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On Apple's earnings day, Wall Street expects both pain and a plan

Image: Apple CEO Tim Cook responds to a question during a news conference
Apple CEO Tim Cook at a news conference at IBM Watson headquarters, in New York. Copyright Richard Drew AP file
Copyright Richard Drew AP file
By Alyssa Newcomb with NBC News Tech and Science News
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"Apple needs to turn this dark chapter around, and Wall Street will be listening to every word carefully," said one analyst.


SAN FRANCISCO — Investors are bracing themselves today for the disappointing results that Apple's Chief Executive Officer Tim Cook warned about. Cook dropped a bombshell earlier this month when he downgraded the company's forecast, projecting lackluster earnings for its first quarter 2019 results, which will be released on Tuesday afternoon.

Wall Street is expecting Apple to report revenue of $84 billion, down from the forecasted $89 billion to $93 billion guidance issued in the company's last earnings call.

In a Jan. 2 letter to investors, Cook said unexpected slowing sales in emerging markets was partly the reason for the decline. But Apple is also likely to cite trade tensions with China, according to analysts.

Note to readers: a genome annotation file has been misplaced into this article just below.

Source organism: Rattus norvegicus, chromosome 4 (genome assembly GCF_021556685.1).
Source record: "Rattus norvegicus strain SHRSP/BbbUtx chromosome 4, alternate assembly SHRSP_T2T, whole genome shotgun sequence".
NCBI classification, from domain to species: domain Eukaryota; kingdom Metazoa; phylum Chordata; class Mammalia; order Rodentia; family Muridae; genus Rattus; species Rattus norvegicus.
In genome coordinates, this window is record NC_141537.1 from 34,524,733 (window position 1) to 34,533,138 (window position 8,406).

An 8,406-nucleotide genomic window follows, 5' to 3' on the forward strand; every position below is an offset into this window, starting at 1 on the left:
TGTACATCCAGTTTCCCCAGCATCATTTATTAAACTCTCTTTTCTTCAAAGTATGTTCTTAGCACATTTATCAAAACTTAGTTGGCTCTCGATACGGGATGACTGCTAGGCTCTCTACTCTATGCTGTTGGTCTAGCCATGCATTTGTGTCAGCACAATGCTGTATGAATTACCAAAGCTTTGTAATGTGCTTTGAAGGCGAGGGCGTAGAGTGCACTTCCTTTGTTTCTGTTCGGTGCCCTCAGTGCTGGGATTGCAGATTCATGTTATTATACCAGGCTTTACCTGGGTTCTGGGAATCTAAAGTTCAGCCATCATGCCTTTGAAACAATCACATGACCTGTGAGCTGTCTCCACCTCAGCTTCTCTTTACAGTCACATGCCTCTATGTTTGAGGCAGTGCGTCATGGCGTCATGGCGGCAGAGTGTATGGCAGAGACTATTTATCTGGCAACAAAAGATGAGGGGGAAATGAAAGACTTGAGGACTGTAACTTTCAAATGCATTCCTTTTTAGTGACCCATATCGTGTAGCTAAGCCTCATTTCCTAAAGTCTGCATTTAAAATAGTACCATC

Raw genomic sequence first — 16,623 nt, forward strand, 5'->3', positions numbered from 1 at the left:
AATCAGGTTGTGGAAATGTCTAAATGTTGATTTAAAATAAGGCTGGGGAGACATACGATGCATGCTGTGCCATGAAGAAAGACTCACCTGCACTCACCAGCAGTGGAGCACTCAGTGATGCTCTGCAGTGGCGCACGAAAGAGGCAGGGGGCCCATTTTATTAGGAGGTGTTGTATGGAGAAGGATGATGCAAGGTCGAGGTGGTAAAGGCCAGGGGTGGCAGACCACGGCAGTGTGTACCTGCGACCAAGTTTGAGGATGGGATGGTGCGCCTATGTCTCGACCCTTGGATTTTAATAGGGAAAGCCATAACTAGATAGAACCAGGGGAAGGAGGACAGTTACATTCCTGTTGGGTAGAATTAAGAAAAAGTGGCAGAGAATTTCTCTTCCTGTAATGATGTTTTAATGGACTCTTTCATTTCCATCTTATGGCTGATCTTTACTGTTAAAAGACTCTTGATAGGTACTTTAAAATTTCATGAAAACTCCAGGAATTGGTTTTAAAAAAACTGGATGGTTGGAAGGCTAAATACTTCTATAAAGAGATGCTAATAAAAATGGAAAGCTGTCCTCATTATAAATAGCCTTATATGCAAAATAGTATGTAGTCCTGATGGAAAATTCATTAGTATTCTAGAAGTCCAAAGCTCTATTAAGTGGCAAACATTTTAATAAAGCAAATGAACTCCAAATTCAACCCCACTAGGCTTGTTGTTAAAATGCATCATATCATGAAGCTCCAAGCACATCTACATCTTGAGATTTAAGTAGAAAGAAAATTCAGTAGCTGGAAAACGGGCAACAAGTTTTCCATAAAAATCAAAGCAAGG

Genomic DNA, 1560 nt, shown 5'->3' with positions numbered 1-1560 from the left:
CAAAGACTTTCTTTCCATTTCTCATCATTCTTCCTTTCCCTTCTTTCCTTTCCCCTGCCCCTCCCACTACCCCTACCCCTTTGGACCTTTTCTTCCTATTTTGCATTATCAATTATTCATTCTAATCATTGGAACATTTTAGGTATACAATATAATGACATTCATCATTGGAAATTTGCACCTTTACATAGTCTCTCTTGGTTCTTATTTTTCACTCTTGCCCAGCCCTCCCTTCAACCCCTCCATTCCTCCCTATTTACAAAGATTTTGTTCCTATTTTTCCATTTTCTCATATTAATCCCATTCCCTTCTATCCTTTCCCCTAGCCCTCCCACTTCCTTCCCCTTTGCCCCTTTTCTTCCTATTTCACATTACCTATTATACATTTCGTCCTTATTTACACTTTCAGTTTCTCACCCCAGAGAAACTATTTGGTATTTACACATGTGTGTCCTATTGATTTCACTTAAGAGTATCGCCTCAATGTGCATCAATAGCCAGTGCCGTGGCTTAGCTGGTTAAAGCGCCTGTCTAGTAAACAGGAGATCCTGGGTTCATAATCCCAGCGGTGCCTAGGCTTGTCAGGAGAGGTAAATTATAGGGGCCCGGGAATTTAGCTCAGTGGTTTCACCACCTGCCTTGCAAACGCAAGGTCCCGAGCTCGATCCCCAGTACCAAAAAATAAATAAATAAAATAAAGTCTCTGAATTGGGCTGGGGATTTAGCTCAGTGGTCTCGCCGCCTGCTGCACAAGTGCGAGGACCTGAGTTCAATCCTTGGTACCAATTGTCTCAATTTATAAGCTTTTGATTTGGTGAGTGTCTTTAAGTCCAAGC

"I am expecting Apple to give finer granularity on its warning from the first week of January," said Patrick Moorhead, principal analyst at Moor Insights & Strategy. "The company will place most of the blame on the China economy and will play up its success in North America and Western Europe."

Daniel Ives, managing director at Wedbush Securities, said he expects earnings per share to hit at $4.17.

Ives said China has remained "the albatross around tech's neck" as companies figure out how to enter and make a footprint in the market. Apple, in particular, is "caught in the eye of the storm," he said, since it competes with homegrown competitors, such as Huawei.

This earnings call will also be different, since Apple will no longer disclose how many units it has sold of each of its products, including the iPhone. In the U.S., data from the past three years shows that iPhone sales have been mostly flat as more people hold on to their smartphones, especially after carriers started charging retail price for the phones.

Apple has also faced criticism for releasing premium, more expensive smartphone models, crossing well over the $1,000 threshold and pricing out people who may be in the market for a new iPhone but can no longer afford one.

Moorhead said he's looking for Apple to provide guidance about its plans for the next generation of iPhones, which are usually announced every September.

"I am hopeful [Apple] will give some indication of whether it would consider another lower-priced handset like the SE," he said.

Apple was riding high last year and in August became the first publicly traded company to reach a $1 trillion valuation. However, Apple lost that crown in November and its valuation has taken a tumble to around $730 billion.

Microsoft, which has a reputation as the older, less hip sibling of Apple, is now the world's most valuable publicly traded company, with a valuation of $805 billion, thanks to the strength of its cloud business.

"Apple needs to turn this dark chapter around and it starts with earnings on Tuesday, as the Street will be listening to every word carefully from Cook," said Ives.

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